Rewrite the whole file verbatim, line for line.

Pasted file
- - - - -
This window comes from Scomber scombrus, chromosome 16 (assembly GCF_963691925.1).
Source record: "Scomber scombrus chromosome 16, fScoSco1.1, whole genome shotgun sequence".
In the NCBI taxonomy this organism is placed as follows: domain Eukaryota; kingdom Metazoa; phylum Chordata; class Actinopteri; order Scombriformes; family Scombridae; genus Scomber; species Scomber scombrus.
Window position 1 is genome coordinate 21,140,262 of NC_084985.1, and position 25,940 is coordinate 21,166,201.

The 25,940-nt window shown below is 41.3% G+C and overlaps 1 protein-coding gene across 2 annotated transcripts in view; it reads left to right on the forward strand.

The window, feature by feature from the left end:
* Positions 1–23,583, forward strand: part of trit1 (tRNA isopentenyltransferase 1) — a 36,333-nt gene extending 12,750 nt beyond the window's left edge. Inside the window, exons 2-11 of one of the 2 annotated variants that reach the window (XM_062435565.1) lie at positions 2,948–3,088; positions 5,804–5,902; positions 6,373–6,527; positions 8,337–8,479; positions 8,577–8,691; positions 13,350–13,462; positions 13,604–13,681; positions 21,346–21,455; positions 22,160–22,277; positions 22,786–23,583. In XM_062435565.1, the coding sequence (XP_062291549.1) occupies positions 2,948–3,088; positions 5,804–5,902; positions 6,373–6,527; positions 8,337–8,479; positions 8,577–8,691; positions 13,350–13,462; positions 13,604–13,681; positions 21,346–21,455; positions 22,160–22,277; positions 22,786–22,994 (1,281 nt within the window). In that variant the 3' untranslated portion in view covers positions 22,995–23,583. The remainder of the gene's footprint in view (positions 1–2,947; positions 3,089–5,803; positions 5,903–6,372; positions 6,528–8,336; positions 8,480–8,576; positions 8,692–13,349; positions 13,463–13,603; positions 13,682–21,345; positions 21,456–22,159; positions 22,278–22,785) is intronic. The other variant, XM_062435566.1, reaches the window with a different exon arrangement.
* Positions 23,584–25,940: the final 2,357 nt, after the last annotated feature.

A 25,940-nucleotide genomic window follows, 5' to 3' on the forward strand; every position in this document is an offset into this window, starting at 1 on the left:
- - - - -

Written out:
This window comes from Scomber scombrus, chromosome 16 (assembly GCF_963691925.1).
Source record: "Scomber scombrus chromosome 16, fScoSco1.1, whole genome shotgun sequence".
In the NCBI taxonomy this organism is placed as follows: domain Eukaryota; kingdom Metazoa; phylum Chordata; class Actinopteri; order Scombriformes; family Scombridae; genus Scomber; species Scomber scombrus.
Window position 1 is genome coordinate 21,140,262 of NC_084985.1, and position 25,940 is coordinate 21,166,201.

The 25,940-nt window shown below is 41.3% G+C and overlaps 1 protein-coding gene across 2 annotated transcripts in view; it reads left to right on the forward strand.

The window, feature by feature from the left end:
* Positions 1–23,583, forward strand: part of trit1 (tRNA isopentenyltransferase 1) — a 36,333-nt gene extending 12,750 nt beyond the window's left edge. Inside the window, exons 2-11 of one of the 2 annotated variants that reach the window (XM_062435565.1) lie at positions 2,948–3,088; positions 5,804–5,902; positions 6,373–6,527; positions 8,337–8,479; positions 8,577–8,691; positions 13,350–13,462; positions 13,604–13,681; positions 21,346–21,455; positions 22,160–22,277; positions 22,786–23,583. In XM_062435565.1, the coding sequence (XP_062291549.1) occupies positions 2,948–3,088; positions 5,804–5,902; positions 6,373–6,527; positions 8,337–8,479; positions 8,577–8,691; positions 13,350–13,462; positions 13,604–13,681; positions 21,346–21,455; positions 22,160–22,277; positions 22,786–22,994 (1,281 nt within the window). In that variant the 3' untranslated portion in view covers positions 22,995–23,583. The remainder of the gene's footprint in view (positions 1–2,947; positions 3,089–5,803; positions 5,903–6,372; positions 6,528–8,336; positions 8,480–8,576; positions 8,692–13,349; positions 13,463–13,603; positions 13,682–21,345; positions 21,456–22,159; positions 22,278–22,785) is intronic. The other variant, XM_062435566.1, reaches the window with a different exon arrangement.
* Positions 23,584–25,940: the final 2,357 nt, after the last annotated feature.

A 25,940-nucleotide genomic window follows, 5' to 3' on the forward strand; every position in this document is an offset into this window, starting at 1 on the left: